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Democratic Party of Korea asks prosecutors to investigate Yoon

President Yoon Suk-yeol speaks to reporters at the lobby of the presidential office in Yongsan, central Seoul, on Monday morning. (Yonhap)
President Yoon Suk-yeol speaks to reporters at the lobby of the presidential office in Yongsan, central Seoul, on Monday morning. (Yonhap)

The main opposition Democratic Party of Korea reported President Yoon Suk-yeol to Seoul prosecutors on Monday, claiming that his denial of criminal allegations surrounding first lady Kim Keon-hee during the election campaign amounted to promulgation of false information.

The Democratic Party filed a report asking the prosecutors’ office to look into whether Yoon had lied while he was a presidential candidate by saying his wife, Kim, was not culpable in the Deutsch Motors stock price manipulation scandal.

The party’s spokesperson Rep. Park Sung-joon told reporters that “while President Yoon as a candidate had denied the allegations related to stock price manipulation, they are turning out to be true.” “In which case he would have violated election laws by promulgating false information,” he said.

The Constitution exempts presidents from criminal prosecution during his term of office unless the offense concerns insurrection or treason.

The party spokesperson said seeking a criminal investigation of the president was “a politically symbolic gesture.” “It wouldn’t go through now, but after five years (of his term as president) he can be investigated,” he said.

Also on Monday, the Democratic Party called a meeting of its members and decided to seek a passage of laws to launch a special counsel investigation of the first lady.

The party’s floor leader Rep. Park Hong-keun’s argued that the police and prosecutors were “going easy on the first lady” and that an “impartial investigation appointing a special counsel appeared to be necessary.”

He added that the party has “come to an almost unanimous decision” to ask its legally embattled leader, Rep. Lee Jae-myung, to resist prosecutors’ request to summon him for questioning.

“Whether to accede to the request is up to him, but he is likely to accept the decision reached by the rest of the party,” he said.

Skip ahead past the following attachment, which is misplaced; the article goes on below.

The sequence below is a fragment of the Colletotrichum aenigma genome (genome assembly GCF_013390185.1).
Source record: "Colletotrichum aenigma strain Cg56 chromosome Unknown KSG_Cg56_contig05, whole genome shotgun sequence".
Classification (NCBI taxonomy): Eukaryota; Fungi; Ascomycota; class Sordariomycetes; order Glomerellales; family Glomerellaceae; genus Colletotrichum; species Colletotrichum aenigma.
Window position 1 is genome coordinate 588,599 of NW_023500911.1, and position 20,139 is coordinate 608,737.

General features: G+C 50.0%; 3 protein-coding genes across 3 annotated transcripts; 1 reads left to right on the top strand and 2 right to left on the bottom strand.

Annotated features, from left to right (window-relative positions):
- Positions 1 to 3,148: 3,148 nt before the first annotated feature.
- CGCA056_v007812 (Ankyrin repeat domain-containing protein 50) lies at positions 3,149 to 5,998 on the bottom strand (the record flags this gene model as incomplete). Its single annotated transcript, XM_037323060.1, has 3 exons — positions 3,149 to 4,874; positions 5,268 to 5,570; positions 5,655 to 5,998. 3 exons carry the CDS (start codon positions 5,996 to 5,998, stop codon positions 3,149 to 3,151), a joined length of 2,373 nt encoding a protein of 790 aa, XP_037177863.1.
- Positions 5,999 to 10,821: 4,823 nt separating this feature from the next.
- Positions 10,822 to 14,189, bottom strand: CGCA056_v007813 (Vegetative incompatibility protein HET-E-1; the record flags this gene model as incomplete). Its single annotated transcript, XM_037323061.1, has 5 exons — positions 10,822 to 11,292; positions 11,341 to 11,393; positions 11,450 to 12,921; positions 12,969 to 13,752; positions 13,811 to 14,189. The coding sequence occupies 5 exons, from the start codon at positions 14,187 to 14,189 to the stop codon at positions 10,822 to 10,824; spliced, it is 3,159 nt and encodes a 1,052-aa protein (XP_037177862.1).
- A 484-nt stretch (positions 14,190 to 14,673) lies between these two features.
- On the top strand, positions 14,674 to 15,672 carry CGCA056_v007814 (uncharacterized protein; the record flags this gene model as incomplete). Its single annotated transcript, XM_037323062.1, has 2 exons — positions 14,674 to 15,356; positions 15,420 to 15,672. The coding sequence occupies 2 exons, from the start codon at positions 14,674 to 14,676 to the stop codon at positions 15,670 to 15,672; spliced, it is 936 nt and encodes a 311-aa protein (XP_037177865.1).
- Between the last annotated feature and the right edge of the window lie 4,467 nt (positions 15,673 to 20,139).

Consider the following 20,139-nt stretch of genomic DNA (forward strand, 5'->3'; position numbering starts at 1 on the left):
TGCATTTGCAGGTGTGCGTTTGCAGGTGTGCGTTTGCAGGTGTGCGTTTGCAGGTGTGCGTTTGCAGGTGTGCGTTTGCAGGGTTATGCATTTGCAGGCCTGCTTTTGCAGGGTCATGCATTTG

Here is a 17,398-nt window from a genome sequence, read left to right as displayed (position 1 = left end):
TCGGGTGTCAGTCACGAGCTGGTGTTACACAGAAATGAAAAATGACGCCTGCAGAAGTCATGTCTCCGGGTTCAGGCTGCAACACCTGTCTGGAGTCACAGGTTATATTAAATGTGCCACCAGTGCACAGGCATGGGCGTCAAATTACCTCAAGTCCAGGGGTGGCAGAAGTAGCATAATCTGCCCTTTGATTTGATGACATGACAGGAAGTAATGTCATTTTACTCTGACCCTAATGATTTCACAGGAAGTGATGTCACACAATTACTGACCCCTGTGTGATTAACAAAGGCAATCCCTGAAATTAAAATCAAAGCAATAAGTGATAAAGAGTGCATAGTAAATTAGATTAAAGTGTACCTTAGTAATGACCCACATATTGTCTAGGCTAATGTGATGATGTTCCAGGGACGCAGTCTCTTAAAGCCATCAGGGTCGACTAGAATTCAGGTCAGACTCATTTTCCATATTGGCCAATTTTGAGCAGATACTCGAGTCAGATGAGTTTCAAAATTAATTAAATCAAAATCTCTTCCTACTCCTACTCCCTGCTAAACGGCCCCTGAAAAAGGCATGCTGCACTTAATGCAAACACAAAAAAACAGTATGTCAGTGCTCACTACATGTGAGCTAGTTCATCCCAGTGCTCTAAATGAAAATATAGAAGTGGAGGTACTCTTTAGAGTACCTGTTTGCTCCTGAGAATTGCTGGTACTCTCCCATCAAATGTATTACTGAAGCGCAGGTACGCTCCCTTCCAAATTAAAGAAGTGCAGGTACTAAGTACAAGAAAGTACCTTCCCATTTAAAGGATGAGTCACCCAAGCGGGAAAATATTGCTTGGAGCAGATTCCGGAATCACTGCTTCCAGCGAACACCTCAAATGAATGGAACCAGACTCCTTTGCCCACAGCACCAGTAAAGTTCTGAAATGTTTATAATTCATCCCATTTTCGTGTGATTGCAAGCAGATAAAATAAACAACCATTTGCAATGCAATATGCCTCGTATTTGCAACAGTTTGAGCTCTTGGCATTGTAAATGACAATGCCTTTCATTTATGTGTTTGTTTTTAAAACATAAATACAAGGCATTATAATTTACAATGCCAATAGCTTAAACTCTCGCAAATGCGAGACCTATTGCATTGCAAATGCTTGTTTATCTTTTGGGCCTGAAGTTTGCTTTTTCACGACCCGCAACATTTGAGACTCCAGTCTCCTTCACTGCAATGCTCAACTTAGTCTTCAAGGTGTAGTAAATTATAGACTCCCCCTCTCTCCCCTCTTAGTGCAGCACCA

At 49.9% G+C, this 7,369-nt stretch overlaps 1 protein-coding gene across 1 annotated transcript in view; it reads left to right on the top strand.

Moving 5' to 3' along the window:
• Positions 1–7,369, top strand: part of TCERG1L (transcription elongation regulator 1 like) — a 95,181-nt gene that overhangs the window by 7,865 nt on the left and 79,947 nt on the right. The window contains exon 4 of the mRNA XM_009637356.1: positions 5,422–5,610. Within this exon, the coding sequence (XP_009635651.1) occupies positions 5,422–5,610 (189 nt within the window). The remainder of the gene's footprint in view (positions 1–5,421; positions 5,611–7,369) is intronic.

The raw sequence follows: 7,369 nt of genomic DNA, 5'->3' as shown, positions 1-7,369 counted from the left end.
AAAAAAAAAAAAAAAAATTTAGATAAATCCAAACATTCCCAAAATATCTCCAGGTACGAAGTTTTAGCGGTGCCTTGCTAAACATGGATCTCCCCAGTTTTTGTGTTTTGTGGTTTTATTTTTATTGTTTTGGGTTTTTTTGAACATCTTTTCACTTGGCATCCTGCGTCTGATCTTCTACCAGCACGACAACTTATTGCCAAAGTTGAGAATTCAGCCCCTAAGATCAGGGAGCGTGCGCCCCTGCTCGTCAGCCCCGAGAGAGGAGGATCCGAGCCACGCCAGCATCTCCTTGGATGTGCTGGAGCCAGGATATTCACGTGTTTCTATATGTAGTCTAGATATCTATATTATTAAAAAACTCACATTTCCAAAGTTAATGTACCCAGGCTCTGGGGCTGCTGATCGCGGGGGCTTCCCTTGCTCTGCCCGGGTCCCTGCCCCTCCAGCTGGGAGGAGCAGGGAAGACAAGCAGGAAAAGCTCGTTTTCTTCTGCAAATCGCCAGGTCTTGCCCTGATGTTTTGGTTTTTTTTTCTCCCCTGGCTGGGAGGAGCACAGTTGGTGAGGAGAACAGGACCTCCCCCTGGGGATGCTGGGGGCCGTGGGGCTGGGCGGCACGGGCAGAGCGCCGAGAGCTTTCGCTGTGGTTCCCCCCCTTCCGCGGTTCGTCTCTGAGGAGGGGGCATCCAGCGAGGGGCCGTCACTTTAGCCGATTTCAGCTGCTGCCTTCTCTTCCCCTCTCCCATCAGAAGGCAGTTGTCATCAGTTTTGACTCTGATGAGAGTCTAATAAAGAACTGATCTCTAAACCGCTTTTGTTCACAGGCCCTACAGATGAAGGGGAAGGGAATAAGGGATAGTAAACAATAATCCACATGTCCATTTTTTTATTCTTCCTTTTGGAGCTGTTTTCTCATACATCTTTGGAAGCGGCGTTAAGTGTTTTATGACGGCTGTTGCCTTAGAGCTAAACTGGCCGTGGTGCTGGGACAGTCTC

On the day of the new National Assembly session on Friday, prosecutors asked to call Lee in for questioning after police handed his case over for possible indictment earlier that week.

Lee, who ran against Yoon in April’s presidential election as the Democratic Party candidate, is under investigation over a controversial real estate development project he had undertaken while he was mayor of Seongnam, a city in Gyeonggi Province.

In a parliamentary questioning in October last year, Lee said he was “pressured” by the Ministry of Land, Infrastructure and Transport to have a commercial apartment complex built in an area which had been initially cleared for public housing.

Large amounts of the profits from the project were later found to have gone to private business people, who are suspected of having close ties to Lee.

The police have concluded that there is no evidence suggesting the Land Ministry had pressured anyone into the decision. The ministry had also immediately denied the claims raised by Lee.

The ruling People Power Party immediately hit back in a statement saying that the opposition was “sowing distrust of law enforcement authorities” by claiming that the police or prosecution were not being fair.

“Allegations raised against the first lady had already been scrutinized by prosecutors under the Moon administration’s Justice Ministry,” the party said, referring to the ministry under former President Moon Jae-in.

The Democratic Party leadership has been demanding a special counsel investigation of the first lady, saying that the police and prosecutors were “politically influenced” and “biased.”

Most notably, Kim is under investigation by the police over allegations that she fabricated her credentials to land faculty positions at universities.

Her stock dealings have also come under scrutiny in connection with the ex-chairperson of Deutsch Motors, Kwon Oh-soo, who was arrested last year over suspicions of violating capital market law. Kwon allegedly manipulated stock prices using over 1 billion won ($742,000) financed by Kim between 2012 and 2013.

After Yoon's election, she has also sparked ethical questions after her personal friends and acquaintances were found to have been given jobs at the presidential office.

By Kim Arin (arin@heraldcorp.com)

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